Words fail me--and that's rare. Read this review of AOL's "Video Game of the Year," and think of what it is doing to the souls of millions of people around the world. Consider also the soul-less, amoral attitude of the writer. It utterly stuns me that human beings would spend countless hours in these hellish virtual environments. But, then again, humans are dreadfully fallen. It is even worse that this kind of cyber excrement is publicly lauded. It is one thing to hide vice and relish its evils secretly; it is quite another to shout it from the rooftops as does this article.
Well, I guess words did not entirely fail me. The last word goes to Scripture:
"But those who fail to find me [the wisdom of God] harm themselves; all who hate me love death."--Proverbs 8:36.
Review : Gears of War
Microsoft's PlayStation 3 killer is an action filled blood bath.
by Chris Buffa
Epic's Xbox 360 game Gears of War has been injected with so much testosterone that the disc should grow hair. There's nothing in this game that isn't ridiculously big, covered in dirt, and infected with a bad attitude. Hell, even the grenades look mean. Anti-violence crusaders will no doubt retch when confronted with the blood and guts splattering the screen, but for everyone else, Gears is a big-budget blockbuster chock full of monsters, weapons, and mayhem.
The game actually has a pretty decent story that chronicles the war between humans and a race of creatures known as the Locust Horde. The main character, a mean looking soldier named Marcus Fenix, has been tasked with saving the world. Naturally, nothing goes according to plan, things get FUBAR, and a small team of army guys find themselves stuck in the middle of hell (not literally, however). There's certainly more to the story, but let's skip the formalities. Gears of War is all about grabbing a gigantic machine gun and killing big, ugly monsters that die about as well as any glorified Hollywood stuntman. Blood erupts from wounds, heads explode, and dismembered body parts fly in multiple directions. It's a gorgeous display of war at its absolute worst, a fabulous combination of delectable gameplay and luscious visuals that are shock and awe at its most demonic. It's also akin to watching Robocop for the very first time. Despite the gore, despite the all of the offensive material, it's the coolest damn thing, the type of experience that begs for a replay mode, just so the best kills are seen a billion times.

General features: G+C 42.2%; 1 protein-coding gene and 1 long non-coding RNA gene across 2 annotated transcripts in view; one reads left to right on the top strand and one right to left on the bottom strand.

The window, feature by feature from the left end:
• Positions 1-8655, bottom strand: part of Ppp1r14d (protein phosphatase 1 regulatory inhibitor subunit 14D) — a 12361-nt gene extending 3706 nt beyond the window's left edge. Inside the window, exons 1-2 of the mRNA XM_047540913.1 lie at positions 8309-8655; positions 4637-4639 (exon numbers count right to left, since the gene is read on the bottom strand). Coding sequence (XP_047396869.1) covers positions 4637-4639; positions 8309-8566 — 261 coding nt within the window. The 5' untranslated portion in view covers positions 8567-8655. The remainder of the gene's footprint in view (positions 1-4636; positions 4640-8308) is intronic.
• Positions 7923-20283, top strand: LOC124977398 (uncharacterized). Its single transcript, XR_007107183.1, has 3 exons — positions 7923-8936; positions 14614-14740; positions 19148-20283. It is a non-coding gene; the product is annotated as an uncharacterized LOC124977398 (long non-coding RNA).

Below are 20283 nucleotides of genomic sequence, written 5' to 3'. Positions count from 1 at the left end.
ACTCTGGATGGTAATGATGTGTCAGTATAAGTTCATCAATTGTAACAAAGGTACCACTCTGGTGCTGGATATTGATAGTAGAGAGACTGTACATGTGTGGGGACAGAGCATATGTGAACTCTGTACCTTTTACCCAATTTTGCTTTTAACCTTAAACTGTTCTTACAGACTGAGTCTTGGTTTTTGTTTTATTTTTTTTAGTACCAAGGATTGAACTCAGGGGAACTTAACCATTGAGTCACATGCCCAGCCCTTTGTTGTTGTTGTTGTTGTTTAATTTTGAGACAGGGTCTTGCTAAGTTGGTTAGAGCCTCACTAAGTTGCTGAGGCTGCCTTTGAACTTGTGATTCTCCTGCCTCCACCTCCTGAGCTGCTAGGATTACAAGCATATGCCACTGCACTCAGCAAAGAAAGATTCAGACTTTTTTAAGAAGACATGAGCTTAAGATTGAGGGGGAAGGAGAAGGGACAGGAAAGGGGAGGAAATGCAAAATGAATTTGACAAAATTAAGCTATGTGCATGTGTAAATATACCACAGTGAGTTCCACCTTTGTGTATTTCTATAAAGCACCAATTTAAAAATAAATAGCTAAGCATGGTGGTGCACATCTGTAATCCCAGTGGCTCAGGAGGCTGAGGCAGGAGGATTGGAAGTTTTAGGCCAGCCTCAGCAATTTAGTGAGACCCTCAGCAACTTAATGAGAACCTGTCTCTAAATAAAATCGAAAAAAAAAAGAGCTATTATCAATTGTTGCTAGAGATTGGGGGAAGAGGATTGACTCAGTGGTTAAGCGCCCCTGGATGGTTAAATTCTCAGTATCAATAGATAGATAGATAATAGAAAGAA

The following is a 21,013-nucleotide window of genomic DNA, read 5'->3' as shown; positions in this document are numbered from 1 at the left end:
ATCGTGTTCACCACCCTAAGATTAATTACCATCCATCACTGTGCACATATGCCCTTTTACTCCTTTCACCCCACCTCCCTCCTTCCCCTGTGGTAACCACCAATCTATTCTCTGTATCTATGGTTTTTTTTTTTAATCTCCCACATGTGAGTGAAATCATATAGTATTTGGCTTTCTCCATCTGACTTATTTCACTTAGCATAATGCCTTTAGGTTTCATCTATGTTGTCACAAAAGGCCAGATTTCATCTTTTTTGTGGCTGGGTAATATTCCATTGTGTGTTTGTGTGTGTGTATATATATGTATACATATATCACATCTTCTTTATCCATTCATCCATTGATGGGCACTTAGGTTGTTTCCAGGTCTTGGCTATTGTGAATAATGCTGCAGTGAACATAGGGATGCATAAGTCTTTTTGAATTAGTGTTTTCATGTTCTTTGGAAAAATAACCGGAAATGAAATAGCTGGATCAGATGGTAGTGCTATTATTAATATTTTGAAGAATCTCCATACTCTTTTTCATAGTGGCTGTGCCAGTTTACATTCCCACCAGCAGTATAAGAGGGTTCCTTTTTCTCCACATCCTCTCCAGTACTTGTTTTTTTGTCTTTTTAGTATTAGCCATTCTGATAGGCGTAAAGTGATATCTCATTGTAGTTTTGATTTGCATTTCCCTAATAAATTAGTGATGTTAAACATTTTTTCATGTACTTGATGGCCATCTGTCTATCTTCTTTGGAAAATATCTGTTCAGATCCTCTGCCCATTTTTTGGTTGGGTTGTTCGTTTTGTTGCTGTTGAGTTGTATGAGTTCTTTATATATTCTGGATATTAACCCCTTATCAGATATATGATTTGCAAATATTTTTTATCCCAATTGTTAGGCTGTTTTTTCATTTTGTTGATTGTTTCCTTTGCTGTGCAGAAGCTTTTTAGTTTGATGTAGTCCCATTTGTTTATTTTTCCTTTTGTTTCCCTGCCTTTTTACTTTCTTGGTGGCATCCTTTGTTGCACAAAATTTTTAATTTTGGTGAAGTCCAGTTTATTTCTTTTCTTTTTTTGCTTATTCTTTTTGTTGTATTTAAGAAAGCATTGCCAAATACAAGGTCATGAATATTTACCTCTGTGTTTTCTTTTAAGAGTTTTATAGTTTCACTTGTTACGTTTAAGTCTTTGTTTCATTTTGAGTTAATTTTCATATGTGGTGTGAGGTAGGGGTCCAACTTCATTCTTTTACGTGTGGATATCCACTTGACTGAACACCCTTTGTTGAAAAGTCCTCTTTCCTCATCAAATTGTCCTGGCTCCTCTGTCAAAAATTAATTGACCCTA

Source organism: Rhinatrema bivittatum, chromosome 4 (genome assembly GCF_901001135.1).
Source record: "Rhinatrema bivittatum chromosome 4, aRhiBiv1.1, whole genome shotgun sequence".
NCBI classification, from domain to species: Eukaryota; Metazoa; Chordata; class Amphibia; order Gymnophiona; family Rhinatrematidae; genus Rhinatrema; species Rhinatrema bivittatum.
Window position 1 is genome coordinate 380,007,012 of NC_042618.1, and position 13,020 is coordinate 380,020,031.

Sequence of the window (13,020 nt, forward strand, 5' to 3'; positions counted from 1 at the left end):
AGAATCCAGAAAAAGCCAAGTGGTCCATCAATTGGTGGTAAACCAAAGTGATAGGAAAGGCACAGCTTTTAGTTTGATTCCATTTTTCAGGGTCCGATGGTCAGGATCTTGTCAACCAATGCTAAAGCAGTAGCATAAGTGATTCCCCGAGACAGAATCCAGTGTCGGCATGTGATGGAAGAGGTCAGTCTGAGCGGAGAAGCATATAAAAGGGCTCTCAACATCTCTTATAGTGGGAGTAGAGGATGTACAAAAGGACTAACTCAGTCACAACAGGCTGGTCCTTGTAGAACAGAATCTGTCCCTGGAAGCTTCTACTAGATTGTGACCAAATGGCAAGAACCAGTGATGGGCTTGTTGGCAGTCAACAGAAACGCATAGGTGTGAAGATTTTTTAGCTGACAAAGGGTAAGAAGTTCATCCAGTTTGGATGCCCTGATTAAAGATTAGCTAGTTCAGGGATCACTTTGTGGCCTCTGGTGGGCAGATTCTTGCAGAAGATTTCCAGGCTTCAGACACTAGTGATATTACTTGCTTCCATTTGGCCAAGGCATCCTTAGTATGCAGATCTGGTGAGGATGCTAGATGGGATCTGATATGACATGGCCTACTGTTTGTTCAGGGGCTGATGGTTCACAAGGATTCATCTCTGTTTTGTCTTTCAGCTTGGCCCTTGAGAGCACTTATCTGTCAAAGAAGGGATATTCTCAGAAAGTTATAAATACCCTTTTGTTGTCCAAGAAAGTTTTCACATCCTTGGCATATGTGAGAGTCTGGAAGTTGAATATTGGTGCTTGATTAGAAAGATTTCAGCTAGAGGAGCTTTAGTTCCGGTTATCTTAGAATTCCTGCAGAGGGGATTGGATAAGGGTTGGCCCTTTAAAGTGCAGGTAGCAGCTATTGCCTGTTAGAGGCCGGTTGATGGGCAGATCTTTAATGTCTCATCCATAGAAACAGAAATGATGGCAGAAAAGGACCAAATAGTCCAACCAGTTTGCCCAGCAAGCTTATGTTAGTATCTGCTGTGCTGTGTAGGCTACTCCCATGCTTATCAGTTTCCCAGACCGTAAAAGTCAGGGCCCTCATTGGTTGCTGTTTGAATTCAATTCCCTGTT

Saturday, December 30, 2006
Video Game Venom: "Gears of War" Review
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My neighbor, who is about 85, is a veteran of World War II. When he returned from the war and settled in this neighborhood, quite a number of his neighbors were also vets. He tells me that they never talked with each other about their experiences in the war -- ever. Nobody wanted to relive that. There were things that happened that he has never told to anyone, things he never wanted to tell his children and grandchildren.
War is not a game. In war real people die, not just virtual figures in an animation scene. War is not gorgeous -- it is hideous. It is not an experience that any sane man wants to experience in replay mode.
You are exactly right. These heros lived through a war and war is hell. They have the decency to try to forget, but to remember the severity and reality of it.
The video generation has no such sense of reality, of good and evil, of decency. This is one reason why America has difficulty waging a war on terrorists. They do not understand good and evil; it is a game to them.
God help us.
You will be interested to know that the (in)famous Milgram experiments of the 1960's, which have long been discontinued because of ethical concerns, are now being revived. Only now the "tortured" subject is a virtual subject!
See here: http://www.livescience.com/
Is the unethical experiment made ethical by removing it to the virtual world?
I don't think so, but am unsure how the argument should go exactly. Any thoughts?
I would argue that the experiments are unethical because they do moral damage to the subjects -- that is, the people who are asked to continue the experiment even when the patient begs that it be stopped.
I think I agree. But the patient begging for mercy doesn't really exist! So does the following sound like what you have in mind?
The moral damage in the subject about which we are worried is not from the very act of harming a virtual being, (after all virtual beings don't feel pain!) but in the consequent reduction of moral sensitivity in the human subject.
Or do you take the stronger stance that the immorality does not depend on the consequent reduction of moral sensitivity but in the (virtual) act itself?
Tim and Timo:
This is a fascinating ethical question.
1. I believe it to be a deontological fact (objective duty) that one should not torture what one takes to be another human being. That would rule out virtual torture, since the once torturing (or giving permission for such) thinks she is bringing about this state of affairs.
2. From a virtue perspective (personal character and its development), inflicting needless harm is poisen to the soul even if you only think it is being inflicted. It may make one more callous.
This would apply to virtual child pornography as well. Tech-perverts now create these illicit images, but no children are involved (although children might see them). So, the children in the porn could not be harmed (since there are none), but I plug in the same kind of concerns as in the case above.
Timo and Doug,
Yes, that's it exactly.
In October, you posted the following comment to an article on this website regarding the difference between the political parties:
"I have not worked out a carefully crafted philosophy of torture, but I suggest that while sadism is always wrong, torture (of a particular sort) may not always be wrong.
Some forms of torture might be justified on this ground.
There is a consequentialist concern to extract vital information needed to save lives from future attack. This assumes all other forms of interrogation have failed.
I am not wedded to this, and am open to an argument that would preclude any torture for any reason."
Now, in a comment to this post, you say "I believe it to be a deontological fact (objective duty) that one should not torture what one takes to be another human being."
Are we to infer that you have finally worked out a "carefully crafted philosophy on torture," one that precludes the use of torture? Or are you simply doing what neocons and religious conservatives seem to do do as liberally as the liberals they themselves condemn, which is flip-flopping in support of their theological and geopolitical view of the world?
Happy New Year!
Why insult me and assume the worse? You aren't like that in person!
You do bring out a good point, one that makes me flesh out the idea.